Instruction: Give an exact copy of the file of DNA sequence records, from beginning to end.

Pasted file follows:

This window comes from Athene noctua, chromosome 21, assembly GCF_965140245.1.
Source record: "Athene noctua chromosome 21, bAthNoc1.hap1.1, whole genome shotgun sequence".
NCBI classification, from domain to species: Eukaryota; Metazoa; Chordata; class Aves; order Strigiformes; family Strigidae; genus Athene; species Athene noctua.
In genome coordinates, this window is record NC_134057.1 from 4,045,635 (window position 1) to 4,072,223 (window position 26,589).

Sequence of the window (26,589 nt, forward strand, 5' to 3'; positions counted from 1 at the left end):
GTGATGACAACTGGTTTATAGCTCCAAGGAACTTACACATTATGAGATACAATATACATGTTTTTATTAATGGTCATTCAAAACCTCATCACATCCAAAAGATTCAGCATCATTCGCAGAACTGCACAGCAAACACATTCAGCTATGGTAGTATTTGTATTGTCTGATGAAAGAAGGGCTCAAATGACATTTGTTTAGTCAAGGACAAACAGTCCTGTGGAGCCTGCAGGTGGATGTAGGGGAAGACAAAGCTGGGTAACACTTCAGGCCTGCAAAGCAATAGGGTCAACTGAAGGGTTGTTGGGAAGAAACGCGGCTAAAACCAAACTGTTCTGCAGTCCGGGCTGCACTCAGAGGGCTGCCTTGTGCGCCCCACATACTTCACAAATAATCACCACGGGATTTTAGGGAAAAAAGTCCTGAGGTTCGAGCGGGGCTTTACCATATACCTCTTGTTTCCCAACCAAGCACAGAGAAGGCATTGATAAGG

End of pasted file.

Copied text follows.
This window comes from Athene noctua, chromosome 21, assembly GCF_965140245.1.
Source record: "Athene noctua chromosome 21, bAthNoc1.hap1.1, whole genome shotgun sequence".
NCBI classification, from domain to species: Eukaryota; Metazoa; Chordata; class Aves; order Strigiformes; family Strigidae; genus Athene; species Athene noctua.
In genome coordinates, this window is record NC_134057.1 from 4,045,635 (window position 1) to 4,072,223 (window position 26,589).

Sequence of the window (26,589 nt, forward strand, 5' to 3'; positions counted from 1 at the left end):
GTGATGACAACTGGTTTATAGCTCCAAGGAACTTACACATTATGAGATACAATATACATGTTTTTATTAATGGTCATTCAAAACCTCATCACATCCAAAAGATTCAGCATCATTCGCAGAACTGCACAGCAAACACATTCAGCTATGGTAGTATTTGTATTGTCTGATGAAAGAAGGGCTCAAATGACATTTGTTTAGTCAAGGACAAACAGTCCTGTGGAGCCTGCAGGTGGATGTAGGGGAAGACAAAGCTGGGTAACACTTCAGGCCTGCAAAGCAATAGGGTCAACTGAAGGGTTGTTGGGAAGAAACGCGGCTAAAACCAAACTGTTCTGCAGTCCGGGCTGCACTCAGAGGGCTGCCTTGTGCGCCCCACATACTTCACAAATAATCACCACGGGATTTTAGGGAAAAAAGTCCTGAGGTTCGAGCGGGGCTTTACCATATACCTCTTGTTTCCCAACCAAGCACAGAGAAGGCATTGATAAGG